Whitman Mentor Program

By Nathan Sany February 18, 2013

tannerThe Impact of Being There

I look up from a textbook and check my weekly schedule that's posted above my desk on my wall. Honestly, the schedule is a mess. I have a history of spreading myself too thin. My week boils down to colored squares that represent tasks and activities. Sometimes the weeks aren't that simple. No matter what comes up in a week, one block of time doesn't change: my time with my Mentee at Sharpstein Elementary School down Park Street. It's likely that I have a paper due at 4 PM and somewhere else to be at noon but that's just how it goes. But this morning, my fifth grade Mentee named Tanner is my #1 priority. For the past few years, I've been fortunate enough to put Tanner first on a weekly basis. Although a weekly recess period does not feel like sufficient time, I know that Tanner appreciates it.

So I'm painting quite the idyllic picture of the Whitman Mentor Program right now. Is it always this simple? Am I just perfect (NOPE)? Is an hour per week all it takes to forge a meaningful relationship with an elementary-aged child who might need some extra support? To answer these questions, I'll take a moment to explain my background with the Whitman Mentor Program and ultimately explain why I believe in the value of mentoring relationships.

Since August, I've been fortunate enough to fill the role of Intern for the Whitman Mentor Program. I valued my experience with the program and wanted to take it to the next level. I thought I understood how the Mentor Program had a special place in the Whitman community but I had no idea. Only after receiving and reading nearly 200 applications from Whitman students did I comprehend how passionate Whitties are about children. It's fantastic. I was dumbfounded. I felt as if I were the man behind the curtain as Allison Burns (my better half - the other Mentor Intern) and I matched Mentors with Mentees according to compatibility, schedule constraints, and need, among other factors. As much time as I spent matching, it didn't feel like enough involvement in the pairings. I struggle with the fact that I'll never get a full taste of each and every mentoring relationship in the program as I'm essentially nothing but a middleman. However, hearing anecdotes from delighted Mentors and receiving a pat on the back in the form of an email from content Intervention Specialist from the elementary schools make it worth it.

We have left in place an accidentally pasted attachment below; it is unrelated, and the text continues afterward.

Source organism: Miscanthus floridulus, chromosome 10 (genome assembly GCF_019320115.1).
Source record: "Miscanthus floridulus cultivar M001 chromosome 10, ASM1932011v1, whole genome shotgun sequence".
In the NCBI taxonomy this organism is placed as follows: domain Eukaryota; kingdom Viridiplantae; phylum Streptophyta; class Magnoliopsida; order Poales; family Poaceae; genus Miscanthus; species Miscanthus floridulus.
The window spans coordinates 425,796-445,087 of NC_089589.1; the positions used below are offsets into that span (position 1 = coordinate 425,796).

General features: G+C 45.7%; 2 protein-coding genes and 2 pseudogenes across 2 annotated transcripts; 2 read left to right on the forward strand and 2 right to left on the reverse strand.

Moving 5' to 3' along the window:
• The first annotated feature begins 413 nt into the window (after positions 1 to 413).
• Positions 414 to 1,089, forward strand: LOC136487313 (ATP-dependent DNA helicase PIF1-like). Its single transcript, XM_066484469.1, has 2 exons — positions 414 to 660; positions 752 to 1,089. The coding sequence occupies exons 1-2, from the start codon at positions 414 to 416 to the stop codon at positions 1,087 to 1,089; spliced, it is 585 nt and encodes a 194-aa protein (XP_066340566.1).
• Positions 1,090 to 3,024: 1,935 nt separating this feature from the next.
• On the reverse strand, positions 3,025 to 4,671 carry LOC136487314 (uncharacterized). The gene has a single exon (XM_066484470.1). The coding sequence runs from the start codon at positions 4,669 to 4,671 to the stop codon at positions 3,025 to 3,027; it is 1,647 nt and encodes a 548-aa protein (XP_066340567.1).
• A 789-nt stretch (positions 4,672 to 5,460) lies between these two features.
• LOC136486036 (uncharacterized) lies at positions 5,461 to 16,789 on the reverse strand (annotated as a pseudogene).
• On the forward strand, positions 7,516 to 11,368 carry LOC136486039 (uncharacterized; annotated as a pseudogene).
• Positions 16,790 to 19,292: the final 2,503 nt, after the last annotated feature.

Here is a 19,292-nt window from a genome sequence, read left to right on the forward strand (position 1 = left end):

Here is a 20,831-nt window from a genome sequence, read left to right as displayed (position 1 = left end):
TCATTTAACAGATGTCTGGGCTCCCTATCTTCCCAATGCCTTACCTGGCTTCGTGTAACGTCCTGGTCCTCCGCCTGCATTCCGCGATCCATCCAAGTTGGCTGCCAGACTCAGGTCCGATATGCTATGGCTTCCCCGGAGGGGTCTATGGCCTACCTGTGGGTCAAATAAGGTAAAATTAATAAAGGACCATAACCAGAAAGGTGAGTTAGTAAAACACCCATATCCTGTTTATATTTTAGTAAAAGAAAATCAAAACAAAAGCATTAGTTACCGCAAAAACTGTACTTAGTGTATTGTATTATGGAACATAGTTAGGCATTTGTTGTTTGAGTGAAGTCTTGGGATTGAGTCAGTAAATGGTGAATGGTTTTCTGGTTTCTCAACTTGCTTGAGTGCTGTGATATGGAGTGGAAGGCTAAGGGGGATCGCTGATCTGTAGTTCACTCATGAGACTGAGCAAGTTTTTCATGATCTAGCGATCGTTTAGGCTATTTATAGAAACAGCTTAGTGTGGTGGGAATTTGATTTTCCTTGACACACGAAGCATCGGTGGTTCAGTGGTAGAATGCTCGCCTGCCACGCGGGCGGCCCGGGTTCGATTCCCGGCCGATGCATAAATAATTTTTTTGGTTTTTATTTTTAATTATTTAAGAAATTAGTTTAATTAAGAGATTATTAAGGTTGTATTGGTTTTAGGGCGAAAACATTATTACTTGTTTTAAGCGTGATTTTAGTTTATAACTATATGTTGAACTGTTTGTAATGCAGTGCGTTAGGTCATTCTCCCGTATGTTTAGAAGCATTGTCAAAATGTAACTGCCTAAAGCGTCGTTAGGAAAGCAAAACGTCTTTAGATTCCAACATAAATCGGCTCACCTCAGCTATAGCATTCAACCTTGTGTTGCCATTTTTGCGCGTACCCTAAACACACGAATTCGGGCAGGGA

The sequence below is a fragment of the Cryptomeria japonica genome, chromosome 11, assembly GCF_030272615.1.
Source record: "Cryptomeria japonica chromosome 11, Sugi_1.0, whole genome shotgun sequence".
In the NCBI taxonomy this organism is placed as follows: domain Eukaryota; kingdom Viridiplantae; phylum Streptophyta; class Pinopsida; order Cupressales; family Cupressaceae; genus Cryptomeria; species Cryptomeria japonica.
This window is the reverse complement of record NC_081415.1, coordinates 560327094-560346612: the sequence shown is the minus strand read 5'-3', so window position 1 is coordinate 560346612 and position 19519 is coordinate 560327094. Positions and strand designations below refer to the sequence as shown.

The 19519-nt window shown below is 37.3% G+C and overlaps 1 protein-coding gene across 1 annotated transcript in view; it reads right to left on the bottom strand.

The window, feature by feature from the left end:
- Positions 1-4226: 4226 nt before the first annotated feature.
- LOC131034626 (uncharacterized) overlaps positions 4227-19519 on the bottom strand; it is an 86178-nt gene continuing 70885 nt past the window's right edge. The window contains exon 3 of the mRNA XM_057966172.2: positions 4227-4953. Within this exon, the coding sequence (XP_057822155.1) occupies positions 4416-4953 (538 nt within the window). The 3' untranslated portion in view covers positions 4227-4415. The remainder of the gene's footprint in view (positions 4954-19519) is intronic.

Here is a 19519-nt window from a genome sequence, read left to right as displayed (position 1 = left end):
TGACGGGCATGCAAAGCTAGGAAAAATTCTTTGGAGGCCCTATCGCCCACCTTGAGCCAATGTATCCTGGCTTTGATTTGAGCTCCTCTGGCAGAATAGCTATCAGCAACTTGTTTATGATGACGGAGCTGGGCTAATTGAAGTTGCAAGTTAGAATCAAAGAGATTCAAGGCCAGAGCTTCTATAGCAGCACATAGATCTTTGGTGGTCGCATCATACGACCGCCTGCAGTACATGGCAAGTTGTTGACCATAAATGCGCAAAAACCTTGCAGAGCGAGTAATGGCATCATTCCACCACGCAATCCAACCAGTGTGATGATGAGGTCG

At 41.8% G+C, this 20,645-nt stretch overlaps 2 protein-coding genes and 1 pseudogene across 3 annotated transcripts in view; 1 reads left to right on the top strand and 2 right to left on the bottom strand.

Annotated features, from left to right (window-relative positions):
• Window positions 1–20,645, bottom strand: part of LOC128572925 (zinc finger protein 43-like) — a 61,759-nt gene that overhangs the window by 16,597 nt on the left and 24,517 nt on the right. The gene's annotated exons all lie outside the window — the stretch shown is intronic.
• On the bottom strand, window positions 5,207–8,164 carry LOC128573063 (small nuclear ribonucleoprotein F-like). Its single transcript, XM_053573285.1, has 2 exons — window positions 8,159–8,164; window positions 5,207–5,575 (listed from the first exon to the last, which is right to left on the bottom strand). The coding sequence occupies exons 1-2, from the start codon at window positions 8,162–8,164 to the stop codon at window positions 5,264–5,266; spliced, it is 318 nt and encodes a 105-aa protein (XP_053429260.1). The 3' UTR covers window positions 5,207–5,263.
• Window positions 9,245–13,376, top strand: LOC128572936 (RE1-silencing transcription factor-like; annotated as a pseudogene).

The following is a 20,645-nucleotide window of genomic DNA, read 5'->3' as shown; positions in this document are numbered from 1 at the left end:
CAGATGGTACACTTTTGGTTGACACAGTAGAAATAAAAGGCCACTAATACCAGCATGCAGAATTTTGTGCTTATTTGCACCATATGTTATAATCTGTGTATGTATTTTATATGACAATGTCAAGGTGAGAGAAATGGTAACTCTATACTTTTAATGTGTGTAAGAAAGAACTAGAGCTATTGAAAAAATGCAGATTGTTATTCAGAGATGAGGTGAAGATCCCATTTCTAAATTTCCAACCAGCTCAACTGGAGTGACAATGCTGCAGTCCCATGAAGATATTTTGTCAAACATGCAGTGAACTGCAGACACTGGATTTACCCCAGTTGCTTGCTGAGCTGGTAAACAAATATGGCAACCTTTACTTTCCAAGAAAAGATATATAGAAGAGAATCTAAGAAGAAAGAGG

"I'll never forget the people who listened to my stories
and giggled when I made 'awesome' jokes in third grade."

 

As much as I preach, I do not believe that mentoring relationships can save the world. When Whitties agree to Mentoring for an academic year, they even sign a form that clearly states that they should not expect to be a savior, psychological, counselor, educator, or social worker for their Mentee. Instead, we ask that a Mentor be consistent face in their Mentee's life. In just an hour per week, a Mentor will have an impact. It may seem marginal at the time but I'll bet you $23 that a Mentee will not forget their Mentor's name by the time they turn 20. Like many Mentees, I wasn't taken seriously when I was young. I'll never forget the people who listened to my stories and giggled when I made "awesome" jokes in third grade. In short, there is no archetypal Mentor experience. The effect of a mentoring relationship may not be immediate, but there's value to the time given.

We learn by watching others around us. Elementary-aged children literately and figuratively look up to individuals - Whitties, in this case - who represent success, confidence, and drive. Mentoring relationships are not supposed to be something that we have to "give back" to certain group of people. I conclude with the idea that it takes two to form a mentoring relationship and that both parties gain from the relationship. As much as we would like to create binaries like "experience vs. naïve" and pin them to mentoring relationships, I believe that it isn't that simple. Mentoring relationships are humbling, learning experiences that everyone should get a chance to experience.

For more information on the Whitman Mentor Program, click here.